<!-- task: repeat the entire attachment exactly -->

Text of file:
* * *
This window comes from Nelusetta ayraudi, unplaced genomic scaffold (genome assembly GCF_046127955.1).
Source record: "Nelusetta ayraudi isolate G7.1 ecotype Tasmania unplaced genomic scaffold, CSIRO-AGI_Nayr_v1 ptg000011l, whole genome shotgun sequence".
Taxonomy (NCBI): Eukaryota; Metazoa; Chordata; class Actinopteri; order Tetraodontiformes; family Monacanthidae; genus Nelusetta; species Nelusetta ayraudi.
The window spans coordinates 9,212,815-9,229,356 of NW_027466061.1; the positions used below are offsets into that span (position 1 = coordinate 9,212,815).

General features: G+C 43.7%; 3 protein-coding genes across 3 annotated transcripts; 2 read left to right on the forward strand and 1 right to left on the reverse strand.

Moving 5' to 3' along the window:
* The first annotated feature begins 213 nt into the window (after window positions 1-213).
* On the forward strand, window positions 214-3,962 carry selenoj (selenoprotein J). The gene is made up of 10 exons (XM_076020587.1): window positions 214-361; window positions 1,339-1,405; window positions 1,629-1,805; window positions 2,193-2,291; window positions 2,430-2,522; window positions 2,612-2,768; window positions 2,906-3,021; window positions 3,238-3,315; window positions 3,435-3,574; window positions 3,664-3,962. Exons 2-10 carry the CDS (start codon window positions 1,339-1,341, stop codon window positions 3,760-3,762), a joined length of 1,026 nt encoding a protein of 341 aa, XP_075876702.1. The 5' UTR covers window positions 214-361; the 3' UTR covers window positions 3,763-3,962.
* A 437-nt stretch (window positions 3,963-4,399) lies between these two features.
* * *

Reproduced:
This window comes from Nelusetta ayraudi, unplaced genomic scaffold (genome assembly GCF_046127955.1).
Source record: "Nelusetta ayraudi isolate G7.1 ecotype Tasmania unplaced genomic scaffold, CSIRO-AGI_Nayr_v1 ptg000011l, whole genome shotgun sequence".
Taxonomy (NCBI): Eukaryota; Metazoa; Chordata; class Actinopteri; order Tetraodontiformes; family Monacanthidae; genus Nelusetta; species Nelusetta ayraudi.
The window spans coordinates 9,212,815-9,229,356 of NW_027466061.1; the positions used below are offsets into that span (position 1 = coordinate 9,212,815).

General features: G+C 43.7%; 3 protein-coding genes across 3 annotated transcripts; 2 read left to right on the forward strand and 1 right to left on the reverse strand.

Moving 5' to 3' along the window:
* The first annotated feature begins 213 nt into the window (after window positions 1-213).
* On the forward strand, window positions 214-3,962 carry selenoj (selenoprotein J). The gene is made up of 10 exons (XM_076020587.1): window positions 214-361; window positions 1,339-1,405; window positions 1,629-1,805; window positions 2,193-2,291; window positions 2,430-2,522; window positions 2,612-2,768; window positions 2,906-3,021; window positions 3,238-3,315; window positions 3,435-3,574; window positions 3,664-3,962. Exons 2-10 carry the CDS (start codon window positions 1,339-1,341, stop codon window positions 3,760-3,762), a joined length of 1,026 nt encoding a protein of 341 aa, XP_075876702.1. The 5' UTR covers window positions 214-361; the 3' UTR covers window positions 3,763-3,962.
* A 437-nt stretch (window positions 3,963-4,399) lies between these two features.